The skin is the largest organ of the body. The skin functions in a number of different ways to protect us from external elements:
The skin covers the entire surface of the body and weighs approximately one ninth of our total body weight. It is thinnest on the eyelids and thickest on the soles of the feet. The skin is continually shedding and renewing itself. We are able to feel sensations such as pain or heat because of sensors in the skin which transmit messages to the brain and outer skin plays a major role in maintaining body temperature and in protecting the body from harm
The skin varies in colour due to age, race inherited factors and external factors such as climate. The skin can vary in thickness depending upon where it is on the body, i.e., eye and lip skin is very thin whereas hand and foot skin is thicker. The thickness of the skin can affect its colour, for example thin skin will look more pink as the blood in subcutaneous tissue will show through, whereas thicker skin, such as on the soles of the feet, tends to look yellow.
There are also medical reasons for skin colour to change such as with rashes where the skin will be more red, heart or lung conditions which will turn the skin blue, or jaundice which will yellow the skin.
With age and sun damage the skin will lose some of its elasticity due to lack of collagen, at which time wrinkles will appear. The skin secretes an oily substance known as ‘sebum’ which will help to maintain the skin’s suppleness, although there are no sebaceous glands on the palms of the hand or soles of the feet. The skin is made up of three layers called: Epidermis, dermis and subcutaneous layer.
The epidermis is the upper portion of the skin and consists of five layers:
Cell regeneration occurs in the epidermis by the process of mitosis (cell division). It takes approximately a month for a new cell to complete its journey from the basal cell layer where it is reproduced to the granular layer where it becomes keratinised, to the horny layer where it is desquamated.
Peel depths will be determined by the strength of the chemicals being used. Treatments offered by aestheticians are limited to the epidermis only
The dermis lies below the epidermis, and connects with the basal layer and is often described as the “true skin”. It is responsible for the strength and elasticity of the skin. It contains lots of specialised cells and structures, including nerves, blood vessels, glands and hair follicles.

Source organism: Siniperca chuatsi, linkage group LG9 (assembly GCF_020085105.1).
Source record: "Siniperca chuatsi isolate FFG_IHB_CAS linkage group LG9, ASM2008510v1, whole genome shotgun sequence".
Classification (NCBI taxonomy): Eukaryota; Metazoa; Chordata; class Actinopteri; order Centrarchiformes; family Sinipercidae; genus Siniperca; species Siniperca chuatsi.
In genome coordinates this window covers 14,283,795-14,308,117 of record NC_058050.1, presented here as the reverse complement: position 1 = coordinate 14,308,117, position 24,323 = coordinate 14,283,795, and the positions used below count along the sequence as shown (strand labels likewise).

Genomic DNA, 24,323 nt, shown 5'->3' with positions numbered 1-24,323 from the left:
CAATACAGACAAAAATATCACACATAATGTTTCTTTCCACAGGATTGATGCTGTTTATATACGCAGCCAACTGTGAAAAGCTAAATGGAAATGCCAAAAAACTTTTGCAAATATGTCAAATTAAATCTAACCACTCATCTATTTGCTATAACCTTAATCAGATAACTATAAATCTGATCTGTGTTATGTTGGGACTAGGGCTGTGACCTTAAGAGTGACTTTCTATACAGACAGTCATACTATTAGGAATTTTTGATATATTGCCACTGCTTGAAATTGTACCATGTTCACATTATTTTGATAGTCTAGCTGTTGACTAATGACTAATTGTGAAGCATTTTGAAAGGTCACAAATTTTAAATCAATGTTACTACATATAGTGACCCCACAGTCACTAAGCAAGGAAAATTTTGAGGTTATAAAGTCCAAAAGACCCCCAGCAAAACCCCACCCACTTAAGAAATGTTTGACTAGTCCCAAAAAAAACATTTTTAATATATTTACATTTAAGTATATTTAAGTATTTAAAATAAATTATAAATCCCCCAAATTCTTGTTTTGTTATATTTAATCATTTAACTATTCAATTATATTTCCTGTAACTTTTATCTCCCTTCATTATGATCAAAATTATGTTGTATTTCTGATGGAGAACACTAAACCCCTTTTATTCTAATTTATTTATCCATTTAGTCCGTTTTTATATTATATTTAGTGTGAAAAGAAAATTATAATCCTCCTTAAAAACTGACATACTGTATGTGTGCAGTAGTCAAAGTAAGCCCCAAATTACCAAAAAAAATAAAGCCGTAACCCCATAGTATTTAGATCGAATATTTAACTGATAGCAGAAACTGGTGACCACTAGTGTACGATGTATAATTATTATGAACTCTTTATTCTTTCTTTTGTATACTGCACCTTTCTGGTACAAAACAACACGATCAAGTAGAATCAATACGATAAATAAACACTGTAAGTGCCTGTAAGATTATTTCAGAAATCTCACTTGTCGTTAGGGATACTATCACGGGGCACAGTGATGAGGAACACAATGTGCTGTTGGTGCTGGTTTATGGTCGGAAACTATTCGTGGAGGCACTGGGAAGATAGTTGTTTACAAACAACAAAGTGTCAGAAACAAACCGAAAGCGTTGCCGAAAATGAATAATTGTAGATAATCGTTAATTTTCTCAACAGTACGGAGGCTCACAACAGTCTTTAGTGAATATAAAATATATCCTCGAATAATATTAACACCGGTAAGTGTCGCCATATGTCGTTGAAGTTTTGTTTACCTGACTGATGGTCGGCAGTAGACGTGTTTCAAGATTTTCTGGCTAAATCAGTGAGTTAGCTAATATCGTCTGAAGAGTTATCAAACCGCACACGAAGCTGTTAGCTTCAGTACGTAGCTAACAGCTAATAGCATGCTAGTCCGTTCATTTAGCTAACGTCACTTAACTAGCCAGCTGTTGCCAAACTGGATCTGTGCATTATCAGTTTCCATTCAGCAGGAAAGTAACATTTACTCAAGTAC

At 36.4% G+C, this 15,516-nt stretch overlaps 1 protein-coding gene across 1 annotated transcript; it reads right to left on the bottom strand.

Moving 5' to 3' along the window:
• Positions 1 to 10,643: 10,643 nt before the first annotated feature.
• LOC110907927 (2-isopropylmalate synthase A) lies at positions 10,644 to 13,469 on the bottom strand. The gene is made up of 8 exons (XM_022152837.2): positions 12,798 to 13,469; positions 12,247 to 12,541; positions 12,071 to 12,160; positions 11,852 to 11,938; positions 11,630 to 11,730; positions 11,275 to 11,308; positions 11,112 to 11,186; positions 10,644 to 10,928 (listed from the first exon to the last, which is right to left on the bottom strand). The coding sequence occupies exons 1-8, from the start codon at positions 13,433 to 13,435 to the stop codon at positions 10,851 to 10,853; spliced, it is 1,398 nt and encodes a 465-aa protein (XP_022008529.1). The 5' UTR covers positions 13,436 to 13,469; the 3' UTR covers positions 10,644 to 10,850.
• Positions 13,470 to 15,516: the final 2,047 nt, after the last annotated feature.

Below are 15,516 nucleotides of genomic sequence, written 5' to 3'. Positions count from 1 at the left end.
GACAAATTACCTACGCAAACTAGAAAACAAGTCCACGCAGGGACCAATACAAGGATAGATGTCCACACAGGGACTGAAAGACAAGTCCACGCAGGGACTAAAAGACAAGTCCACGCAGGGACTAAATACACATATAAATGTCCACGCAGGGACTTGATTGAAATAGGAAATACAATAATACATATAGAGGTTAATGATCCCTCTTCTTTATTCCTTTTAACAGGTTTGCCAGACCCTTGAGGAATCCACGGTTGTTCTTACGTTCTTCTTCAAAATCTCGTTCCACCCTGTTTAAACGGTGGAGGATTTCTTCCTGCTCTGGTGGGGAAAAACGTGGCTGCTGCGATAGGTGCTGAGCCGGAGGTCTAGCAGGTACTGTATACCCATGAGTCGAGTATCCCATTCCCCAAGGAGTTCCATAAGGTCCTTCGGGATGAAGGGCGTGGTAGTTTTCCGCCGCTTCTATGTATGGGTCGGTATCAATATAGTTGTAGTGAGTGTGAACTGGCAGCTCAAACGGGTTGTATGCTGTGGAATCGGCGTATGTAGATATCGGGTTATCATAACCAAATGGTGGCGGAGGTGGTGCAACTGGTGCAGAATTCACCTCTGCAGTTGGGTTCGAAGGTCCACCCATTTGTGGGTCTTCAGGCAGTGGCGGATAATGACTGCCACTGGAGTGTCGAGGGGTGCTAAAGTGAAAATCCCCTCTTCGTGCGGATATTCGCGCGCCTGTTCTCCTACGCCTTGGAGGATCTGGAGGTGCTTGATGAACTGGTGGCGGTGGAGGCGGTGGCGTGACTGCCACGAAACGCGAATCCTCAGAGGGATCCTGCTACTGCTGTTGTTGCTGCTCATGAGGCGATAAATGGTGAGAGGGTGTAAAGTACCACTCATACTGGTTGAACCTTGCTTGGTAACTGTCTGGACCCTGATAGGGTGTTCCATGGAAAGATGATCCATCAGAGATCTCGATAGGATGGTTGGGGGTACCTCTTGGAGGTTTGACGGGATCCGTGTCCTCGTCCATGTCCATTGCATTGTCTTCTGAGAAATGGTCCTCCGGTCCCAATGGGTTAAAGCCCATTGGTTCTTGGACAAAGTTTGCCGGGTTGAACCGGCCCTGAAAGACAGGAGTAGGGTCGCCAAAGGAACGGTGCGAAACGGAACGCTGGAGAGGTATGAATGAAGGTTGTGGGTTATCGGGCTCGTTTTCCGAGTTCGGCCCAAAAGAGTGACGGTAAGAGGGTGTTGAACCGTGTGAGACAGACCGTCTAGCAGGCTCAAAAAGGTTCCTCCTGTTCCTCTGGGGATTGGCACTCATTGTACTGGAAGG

It consists of two layers:
These fibres are held in a gel-like substance called ‘ground substance’. The collagen and elastin fibres form a strong network which gives us our youthful appearance.
As we age, these fibres in the skin begin to harden and fragment; the network starts to break down and our skin starts to lose its elasticity and show visible signs of ageing. Blood circulation to the skin declines; nutrients do not reach the surface, resulting in sallow skin. The fatty layer beneath the skin grows thinner so we look more drawn as our bone structure is more prominent. The reticular layer is vital to our skin’s health and appearance and so it is essential that it is looked after in order to prevent signs of ageing.
The subcutaneous layer is situated below the dermis. It consists of adipose tissue (fat) and areolar tissue. The adipose tissue helps to protect the body against injury and acts as an insulating layer against heat loss, helping to keep the body warm. The areolar tissue contains elastic fibres, making this layer elastic and flexible. Muscle is situated below the subcutaneous layer and is attached to bone.
This is a loose connective tissue whose specific purpose is to store fat. Adipose tissue is found under the skin and around organs, it acts as a food reserve. As it is also a poor conductor of heat it assists in maintaining body temperature by preventing heat loss.
It is thought that massage affects the adipose tissue as it softens the hard fat under the skin and helps to disperse it.
The distribution of the fat layer under the skin varies according to sex, age and lifestyle. Women tend to have a thicker layer of adipose tissue than men, giving the female form a softer outline. Following the menopause, women tend to put on weight in the more masculine areas such as the waist and abdomen rather than the hips and thighs.